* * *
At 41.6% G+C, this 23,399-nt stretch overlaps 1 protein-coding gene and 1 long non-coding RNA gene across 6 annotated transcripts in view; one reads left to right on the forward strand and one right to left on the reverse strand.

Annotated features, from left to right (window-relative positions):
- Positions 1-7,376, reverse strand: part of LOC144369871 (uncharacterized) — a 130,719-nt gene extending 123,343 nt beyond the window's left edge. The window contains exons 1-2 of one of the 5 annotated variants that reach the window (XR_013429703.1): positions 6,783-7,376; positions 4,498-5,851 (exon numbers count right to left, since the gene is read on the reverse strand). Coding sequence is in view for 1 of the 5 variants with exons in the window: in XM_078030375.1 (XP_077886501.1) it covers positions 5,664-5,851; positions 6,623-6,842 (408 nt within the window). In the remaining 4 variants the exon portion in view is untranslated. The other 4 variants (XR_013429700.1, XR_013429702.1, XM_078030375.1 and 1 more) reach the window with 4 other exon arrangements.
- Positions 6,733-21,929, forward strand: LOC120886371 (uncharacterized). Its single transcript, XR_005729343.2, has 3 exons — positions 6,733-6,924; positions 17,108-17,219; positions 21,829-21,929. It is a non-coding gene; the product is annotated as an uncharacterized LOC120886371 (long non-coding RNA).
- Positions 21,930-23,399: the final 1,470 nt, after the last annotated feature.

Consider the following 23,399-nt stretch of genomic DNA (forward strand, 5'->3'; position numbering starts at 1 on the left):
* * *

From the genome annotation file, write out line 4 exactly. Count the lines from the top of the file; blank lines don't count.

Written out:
- Positions 6,733-21,929, forward strand: LOC120886371 (uncharacterized). Its single transcript, XR_005729343.2, has 3 exons — positions 6,733-6,924; positions 17,108-17,219; positions 21,829-21,929. It is a non-coding gene; the product is annotated as an uncharacterized LOC120886371 (long non-coding RNA).